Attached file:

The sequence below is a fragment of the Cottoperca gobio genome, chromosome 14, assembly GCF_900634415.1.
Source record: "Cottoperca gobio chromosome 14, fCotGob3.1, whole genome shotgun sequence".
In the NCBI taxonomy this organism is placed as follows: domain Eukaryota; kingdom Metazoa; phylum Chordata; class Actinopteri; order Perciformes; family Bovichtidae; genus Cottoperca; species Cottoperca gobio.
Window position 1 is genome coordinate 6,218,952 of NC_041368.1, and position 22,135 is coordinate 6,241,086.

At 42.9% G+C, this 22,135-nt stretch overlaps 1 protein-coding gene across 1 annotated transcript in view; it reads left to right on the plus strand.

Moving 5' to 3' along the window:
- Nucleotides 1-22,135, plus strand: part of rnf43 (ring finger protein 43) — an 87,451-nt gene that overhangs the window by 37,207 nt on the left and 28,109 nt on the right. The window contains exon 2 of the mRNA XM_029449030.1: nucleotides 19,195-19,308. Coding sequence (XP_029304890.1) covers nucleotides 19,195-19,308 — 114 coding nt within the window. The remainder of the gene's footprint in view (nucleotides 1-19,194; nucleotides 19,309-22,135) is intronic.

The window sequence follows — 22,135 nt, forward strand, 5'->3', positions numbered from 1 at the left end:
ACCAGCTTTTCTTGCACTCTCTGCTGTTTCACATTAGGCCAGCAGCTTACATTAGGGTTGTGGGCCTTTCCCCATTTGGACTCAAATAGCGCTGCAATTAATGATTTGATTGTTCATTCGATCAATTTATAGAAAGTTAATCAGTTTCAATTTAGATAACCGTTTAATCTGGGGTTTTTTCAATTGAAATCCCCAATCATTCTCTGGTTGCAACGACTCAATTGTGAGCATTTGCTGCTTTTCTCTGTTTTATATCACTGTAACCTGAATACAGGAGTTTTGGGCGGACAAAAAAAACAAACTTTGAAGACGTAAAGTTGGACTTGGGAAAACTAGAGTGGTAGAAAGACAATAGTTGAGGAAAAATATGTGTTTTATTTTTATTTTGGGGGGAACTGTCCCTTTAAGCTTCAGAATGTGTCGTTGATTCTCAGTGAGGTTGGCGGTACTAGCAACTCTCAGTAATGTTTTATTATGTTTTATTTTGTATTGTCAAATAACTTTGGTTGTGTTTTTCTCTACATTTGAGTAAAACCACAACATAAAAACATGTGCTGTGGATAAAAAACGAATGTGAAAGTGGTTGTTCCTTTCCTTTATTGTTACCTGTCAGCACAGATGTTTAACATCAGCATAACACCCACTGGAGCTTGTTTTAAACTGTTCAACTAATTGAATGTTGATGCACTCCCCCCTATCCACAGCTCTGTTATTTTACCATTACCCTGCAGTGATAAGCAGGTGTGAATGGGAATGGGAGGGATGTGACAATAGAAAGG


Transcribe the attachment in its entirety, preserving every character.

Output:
The sequence below is a fragment of the Cottoperca gobio genome, chromosome 14, assembly GCF_900634415.1.
Source record: "Cottoperca gobio chromosome 14, fCotGob3.1, whole genome shotgun sequence".
In the NCBI taxonomy this organism is placed as follows: domain Eukaryota; kingdom Metazoa; phylum Chordata; class Actinopteri; order Perciformes; family Bovichtidae; genus Cottoperca; species Cottoperca gobio.
Window position 1 is genome coordinate 6,218,952 of NC_041368.1, and position 22,135 is coordinate 6,241,086.

At 42.9% G+C, this 22,135-nt stretch overlaps 1 protein-coding gene across 1 annotated transcript in view; it reads left to right on the plus strand.

Moving 5' to 3' along the window:
- Nucleotides 1-22,135, plus strand: part of rnf43 (ring finger protein 43) — an 87,451-nt gene that overhangs the window by 37,207 nt on the left and 28,109 nt on the right. The window contains exon 2 of the mRNA XM_029449030.1: nucleotides 19,195-19,308. Coding sequence (XP_029304890.1) covers nucleotides 19,195-19,308 — 114 coding nt within the window. The remainder of the gene's footprint in view (nucleotides 1-19,194; nucleotides 19,309-22,135) is intronic.

The window sequence follows — 22,135 nt, forward strand, 5'->3', positions numbered from 1 at the left end:
ACCAGCTTTTCTTGCACTCTCTGCTGTTTCACATTAGGCCAGCAGCTTACATTAGGGTTGTGGGCCTTTCCCCATTTGGACTCAAATAGCGCTGCAATTAATGATTTGATTGTTCATTCGATCAATTTATAGAAAGTTAATCAGTTTCAATTTAGATAACCGTTTAATCTGGGGTTTTTTCAATTGAAATCCCCAATCATTCTCTGGTTGCAACGACTCAATTGTGAGCATTTGCTGCTTTTCTCTGTTTTATATCACTGTAACCTGAATACAGGAGTTTTGGGCGGACAAAAAAAACAAACTTTGAAGACGTAAAGTTGGACTTGGGAAAACTAGAGTGGTAGAAAGACAATAGTTGAGGAAAAATATGTGTTTTATTTTTATTTTGGGGGGAACTGTCCCTTTAAGCTTCAGAATGTGTCGTTGATTCTCAGTGAGGTTGGCGGTACTAGCAACTCTCAGTAATGTTTTATTATGTTTTATTTTGTATTGTCAAATAACTTTGGTTGTGTTTTTCTCTACATTTGAGTAAAACCACAACATAAAAACATGTGCTGTGGATAAAAAACGAATGTGAAAGTGGTTGTTCCTTTCCTTTATTGTTACCTGTCAGCACAGATGTTTAACATCAGCATAACACCCACTGGAGCTTGTTTTAAACTGTTCAACTAATTGAATGTTGATGCACTCCCCCCTATCCACAGCTCTGTTATTTTACCATTACCCTGCAGTGATAAGCAGGTGTGAATGGGAATGGGAGGGATGTGACAATAGAAAGG